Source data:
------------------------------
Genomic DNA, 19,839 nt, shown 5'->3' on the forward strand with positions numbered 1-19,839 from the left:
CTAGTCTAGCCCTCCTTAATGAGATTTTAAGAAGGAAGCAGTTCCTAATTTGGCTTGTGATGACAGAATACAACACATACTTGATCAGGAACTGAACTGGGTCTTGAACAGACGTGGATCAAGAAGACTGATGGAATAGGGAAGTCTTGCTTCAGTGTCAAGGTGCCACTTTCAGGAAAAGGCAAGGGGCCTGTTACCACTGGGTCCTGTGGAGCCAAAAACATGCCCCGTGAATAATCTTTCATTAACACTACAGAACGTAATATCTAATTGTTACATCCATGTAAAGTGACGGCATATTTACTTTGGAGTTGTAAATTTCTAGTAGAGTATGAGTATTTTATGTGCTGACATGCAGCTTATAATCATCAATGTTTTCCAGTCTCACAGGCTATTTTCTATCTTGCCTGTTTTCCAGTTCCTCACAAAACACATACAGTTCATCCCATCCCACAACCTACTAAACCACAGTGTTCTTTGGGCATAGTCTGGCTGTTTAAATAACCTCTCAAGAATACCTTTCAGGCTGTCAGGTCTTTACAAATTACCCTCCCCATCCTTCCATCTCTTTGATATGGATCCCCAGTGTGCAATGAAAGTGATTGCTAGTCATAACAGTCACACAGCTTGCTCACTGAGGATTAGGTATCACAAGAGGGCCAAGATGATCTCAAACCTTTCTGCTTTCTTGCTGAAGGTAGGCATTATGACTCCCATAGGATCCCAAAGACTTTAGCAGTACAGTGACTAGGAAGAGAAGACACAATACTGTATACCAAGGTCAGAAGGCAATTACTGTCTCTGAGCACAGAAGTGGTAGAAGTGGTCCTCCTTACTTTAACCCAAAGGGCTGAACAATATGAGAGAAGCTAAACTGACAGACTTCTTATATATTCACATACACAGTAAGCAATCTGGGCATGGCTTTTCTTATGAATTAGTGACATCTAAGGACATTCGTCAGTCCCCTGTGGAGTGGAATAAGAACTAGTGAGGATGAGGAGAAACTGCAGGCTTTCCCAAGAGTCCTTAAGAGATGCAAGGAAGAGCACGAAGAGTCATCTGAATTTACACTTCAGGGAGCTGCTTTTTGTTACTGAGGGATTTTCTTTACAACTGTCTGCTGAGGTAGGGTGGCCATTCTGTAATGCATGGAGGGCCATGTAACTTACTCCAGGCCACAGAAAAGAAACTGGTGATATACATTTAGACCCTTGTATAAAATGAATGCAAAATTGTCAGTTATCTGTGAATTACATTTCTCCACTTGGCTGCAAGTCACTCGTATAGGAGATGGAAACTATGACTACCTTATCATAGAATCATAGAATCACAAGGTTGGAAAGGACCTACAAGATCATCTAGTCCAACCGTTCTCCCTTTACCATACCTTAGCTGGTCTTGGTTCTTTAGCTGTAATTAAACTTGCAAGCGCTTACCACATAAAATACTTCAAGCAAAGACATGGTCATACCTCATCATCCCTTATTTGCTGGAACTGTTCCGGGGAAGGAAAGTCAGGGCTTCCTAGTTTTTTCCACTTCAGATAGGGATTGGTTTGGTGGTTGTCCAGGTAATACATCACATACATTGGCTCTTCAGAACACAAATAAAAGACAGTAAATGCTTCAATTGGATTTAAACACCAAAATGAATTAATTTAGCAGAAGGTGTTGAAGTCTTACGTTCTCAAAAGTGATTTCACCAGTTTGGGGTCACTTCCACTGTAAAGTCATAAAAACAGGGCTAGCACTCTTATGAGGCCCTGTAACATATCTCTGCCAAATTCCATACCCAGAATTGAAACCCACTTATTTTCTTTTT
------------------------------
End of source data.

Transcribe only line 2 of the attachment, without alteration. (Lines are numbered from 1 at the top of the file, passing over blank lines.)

CTAGTCTAGCCCTCCTTAATGAGATTTTAAGAAGGAAGCAGTTCCTAATTTGGCTTGTGATGACAGAATACAACACATACTTGATCAGGAACTGAACTGGGTCTTGAACAGACGTGGATCAAGAAGACTGATGGAATAGGGAAGTCTTGCTTCAGTGTCAAGGTGCCACTTTCAGGAAAAGGCAAGGGGCCTGTTACCACTGGGTCCTGTGGAGCCAAAAACATGCCCCGTGAATAATCTTTCATTAACACTACAGAACGTAATATCTAATTGTTACATCCATGTAAAGTGACGGCATATTTACTTTGGAGTTGTAAATTTCTAGTAGAGTATGAGTATTTTATGTGCTGACATGCAGCTTATAATCATCAATGTTTTCCAGTCTCACAGGCTATTTTCTATCTTGCCTGTTTTCCAGTTCCTCACAAAACACATACAGTTCATCCCATCCCACAACCTACTAAACCACAGTGTTCTTTGGGCATAGTCTGGCTGTTTAAATAACCTCTCAAGAATACCTTTCAGGCTGTCAGGTCTTTACAAATTACCCTCCCCATCCTTCCATCTCTTTGATATGGATCCCCAGTGTGCAATGAAAGTGATTGCTAGTCATAACAGTCACACAGCTTGCTCACTGAGGATTAGGTATCACAAGAGGGCCAAGATGATCTCAAACCTTTCTGCTTTCTTGCTGAAGGTAGGCATTATGACTCCCATAGGATCCCAAAGACTTTAGCAGTACAGTGACTAGGAAGAGAAGACACAATACTGTATACCAAGGTCAGAAGGCAATTACTGTCTCTGAGCACAGAAGTGGTAGAAGTGGTCCTCCTTACTTTAACCCAAAGGGCTGAACAATATGAGAGAAGCTAAACTGACAGACTTCTTATATATTCACATACACAGTAAGCAATCTGGGCATGGCTTTTCTTATGAATTAGTGACATCTAAGGACATTCGTCAGTCCCCTGTGGAGTGGAATAAGAACTAGTGAGGATGAGGAGAAACTGCAGGCTTTCCCAAGAGTCCTTAAGAGATGCAAGGAAGAGCACGAAGAGTCATCTGAATTTACACTTCAGGGAGCTGCTTTTTGTTACTGAGGGATTTTCTTTACAACTGTCTGCTGAGGTAGGGTGGCCATTCTGTAATGCATGGAGGGCCATGTAACTTACTCCAGGCCACAGAAAAGAAACTGGTGATATACATTTAGACCCTTGTATAAAATGAATGCAAAATTGTCAGTTATCTGTGAATTACATTTCTCCACTTGGCTGCAAGTCACTCGTATAGGAGATGGAAACTATGACTACCTTATCATAGAATCATAGAATCACAAGGTTGGAAAGGACCTACAAGATCATCTAGTCCAACCGTTCTCCCTTTACCATACCTTAGCTGGTCTTGGTTCTTTAGCTGTAATTAAACTTGCAAGCGCTTACCACATAAAATACTTCAAGCAAAGACATGGTCATACCTCATCATCCCTTATTTGCTGGAACTGTTCCGGGGAAGGAAAGTCAGGGCTTCCTAGTTTTTTCCACTTCAGATAGGGATTGGTTTGGTGGTTGTCCAGGTAATACATCACATACATTGGCTCTTCAGAACACAAATAAAAGACAGTAAATGCTTCAATTGGATTTAAACACCAAAATGAATTAATTTAGCAGAAGGTGTTGAAGTCTTACGTTCTCAAAAGTGATTTCACCAGTTTGGGGTCACTTCCACTGTAAAGTCATAAAAACAGGGCTAGCACTCTTATGAGGCCCTGTAACATATCTCTGCCAAATTCCATACCCAGAATTGAAACCCACTTATTTTCTTTTT